James Blatch: It definitely feels that way.
So just very nerdy and I might not even understand the answer, but what do you write the software in?
Brad Andalman: When we started, we wrote mostly in Objective-C, which is, basically, what most programmes 10 years ago on the Mac were written in. Since then, we've started adding in a little bit of Swift, which is their next generation of programming language that Apple has been promoting for the last five or so years. So it's a combination of Objective-C, Swift, with a few other programming languages here and there that probably not worth mentioning.
James Blatch: I've heard of a Objective-C, but I haven't heard of Swift. I was a computer programmer a long time ago in the days of COBOL. So that's how old I am.
Brad Andalman: It's not probably necessarily for your audience, but Swift is fun in that it's like Apple's is making a drive to make it a little bit more accessible to a lot of people. So actually, if you're interested in playing around with programming languages, Swift is a good one to dip your toe into.
James Blatch: Yeah, that sounds sensible. It's not always the Apple way to make everything accessible to a wider audience, but-
Brad Andalman: No. They've open sourced it.
James Blatch: Okay.
Brad Andalman: It's fun.
James Blatch: Good. Okay. Well, look, we better tell people where they can find the software and how much it costs.
Brad Andalman: So you can find it vellum.pub and you can download it. Vellum is actually, you can download it and play with it, use it to format your book, see what it's going to look like in the preview pain. And you only need to purchase a licence when you want to generate those final files we were talking about.
So it's the thing that both Brad and I felt really strongly about is we want people to try this out, see if it works for them. We think it's going to work for you, but we don't want to make those assumptions. And we know that spending money, especially these days, it's a big effort. So play with it. See if it works for you.
Once you decide that you love how your books look and you want to publish, you'll need to purchase a licence. And we offer two licences. One is Vellum eBooks, which only allows you to generate eBooks. And that's 199.99 in US dollars. And then a Vellum press licence allows you to generate eBooks as well as PDF print interiors, and that's 249. 99. And once you own a licence, you own the licence. It's good forever. And there's no limit to how many books you can generate, et cetera.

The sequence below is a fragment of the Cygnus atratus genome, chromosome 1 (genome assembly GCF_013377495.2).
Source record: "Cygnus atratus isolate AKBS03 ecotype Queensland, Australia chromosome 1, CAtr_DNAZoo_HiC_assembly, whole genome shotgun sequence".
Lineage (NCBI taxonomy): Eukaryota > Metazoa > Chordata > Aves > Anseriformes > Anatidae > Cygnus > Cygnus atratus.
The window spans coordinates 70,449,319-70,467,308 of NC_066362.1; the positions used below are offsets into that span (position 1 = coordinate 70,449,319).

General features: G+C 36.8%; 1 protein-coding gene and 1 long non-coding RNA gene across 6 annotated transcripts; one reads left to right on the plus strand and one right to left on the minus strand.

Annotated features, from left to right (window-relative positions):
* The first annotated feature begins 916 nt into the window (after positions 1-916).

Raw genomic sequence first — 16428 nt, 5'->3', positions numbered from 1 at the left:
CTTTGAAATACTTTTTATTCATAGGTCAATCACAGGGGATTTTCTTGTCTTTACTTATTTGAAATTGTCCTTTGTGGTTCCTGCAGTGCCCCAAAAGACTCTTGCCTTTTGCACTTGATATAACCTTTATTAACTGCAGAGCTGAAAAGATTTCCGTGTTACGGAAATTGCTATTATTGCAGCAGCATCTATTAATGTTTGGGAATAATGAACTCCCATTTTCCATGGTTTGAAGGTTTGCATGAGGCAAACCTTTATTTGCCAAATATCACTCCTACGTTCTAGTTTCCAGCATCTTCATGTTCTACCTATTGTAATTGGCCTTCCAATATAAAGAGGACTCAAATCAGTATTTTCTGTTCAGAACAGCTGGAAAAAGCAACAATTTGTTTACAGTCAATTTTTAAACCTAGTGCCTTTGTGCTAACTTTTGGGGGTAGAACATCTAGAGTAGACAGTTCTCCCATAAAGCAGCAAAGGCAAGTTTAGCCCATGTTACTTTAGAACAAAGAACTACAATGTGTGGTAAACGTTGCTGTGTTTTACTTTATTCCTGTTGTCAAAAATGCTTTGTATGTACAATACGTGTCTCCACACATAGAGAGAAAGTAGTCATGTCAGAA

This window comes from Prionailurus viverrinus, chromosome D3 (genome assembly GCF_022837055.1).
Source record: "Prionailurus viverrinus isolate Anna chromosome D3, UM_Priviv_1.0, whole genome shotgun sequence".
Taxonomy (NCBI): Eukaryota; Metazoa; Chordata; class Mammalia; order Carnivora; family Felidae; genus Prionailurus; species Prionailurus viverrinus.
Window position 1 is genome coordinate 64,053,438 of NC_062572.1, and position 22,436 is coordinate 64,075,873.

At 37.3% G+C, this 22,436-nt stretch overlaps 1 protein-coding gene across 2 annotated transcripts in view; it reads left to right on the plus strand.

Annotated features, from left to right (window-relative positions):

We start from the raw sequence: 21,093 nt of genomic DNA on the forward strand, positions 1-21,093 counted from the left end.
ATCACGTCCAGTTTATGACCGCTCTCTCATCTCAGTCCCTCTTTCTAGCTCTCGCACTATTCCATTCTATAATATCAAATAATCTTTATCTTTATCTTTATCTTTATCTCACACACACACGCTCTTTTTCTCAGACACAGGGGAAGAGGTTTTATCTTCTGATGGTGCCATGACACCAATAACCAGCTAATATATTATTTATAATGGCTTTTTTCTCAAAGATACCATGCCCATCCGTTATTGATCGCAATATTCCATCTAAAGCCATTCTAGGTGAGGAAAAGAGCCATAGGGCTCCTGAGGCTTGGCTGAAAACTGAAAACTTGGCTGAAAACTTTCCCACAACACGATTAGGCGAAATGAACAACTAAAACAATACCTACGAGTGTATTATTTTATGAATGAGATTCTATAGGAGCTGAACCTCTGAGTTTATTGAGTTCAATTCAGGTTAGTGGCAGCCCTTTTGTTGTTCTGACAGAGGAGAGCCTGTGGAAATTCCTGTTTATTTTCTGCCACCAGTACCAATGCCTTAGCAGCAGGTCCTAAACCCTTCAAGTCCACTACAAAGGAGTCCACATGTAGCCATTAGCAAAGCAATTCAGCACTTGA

James Blatch: Did you think about a subscription model at some point? I'm sure you must have done it some point.
Brad Andalman: Yeah, we did. Back then, both Brad and I, when we first started, you know this, we really felt like you should own the software that you have. And to some extent, we still feel that way, though the world has moved away from that. And I have to say that I've softened a little bit. It doesn't bother me to subscribe to services that I love and use all the time. So it's a thing we've talked about, but for now it's like, "You own it. You've got it. You don't have to think about it. It's not a recurring charge." But we often toss about ideas about way to change things up.
James Blatch: And I think Scrivener is the same as, I think, you buy that. I don't think they've got any plans. As author, it's... Well, anyway, I can tell you I'm a fanboy of Vellum and I don't begrudge the money I spent on it for one second. I use it for myself and for Fuse.
Brad Andalman: That's great.
James Blatch: It's a great pleasure talking to you, Brad. And keep up the good work.
How often do you go in and tinker with it? How often do you make changes? Because it feels such a stable platform.
Brad Andalman: We change it every day.
James Blatch: Really? That's amazing.
Brad Andalman: Yeah. We change it. We're often tinkering with it, as you say, but we only do releases so small, minor releases that we're really well... That are maybe bug fix releases every once a month or so. And then our larger changes, which we release, I don't know quarterly say, we really test the heck out of it because we know how stressful it can be. You're putting the finishing touches on a book and you hit an issue. We hate that when we encounter that in other software. We don't want to be that way.
James Blatch: Yeah. And I guess the other pain of your life is the operation system changes. You have to do a load of testing without. And I have to say they don't always come out. Well, I guess they're huge to thoroughly test, but they don't always come out perfect. Do they already? No?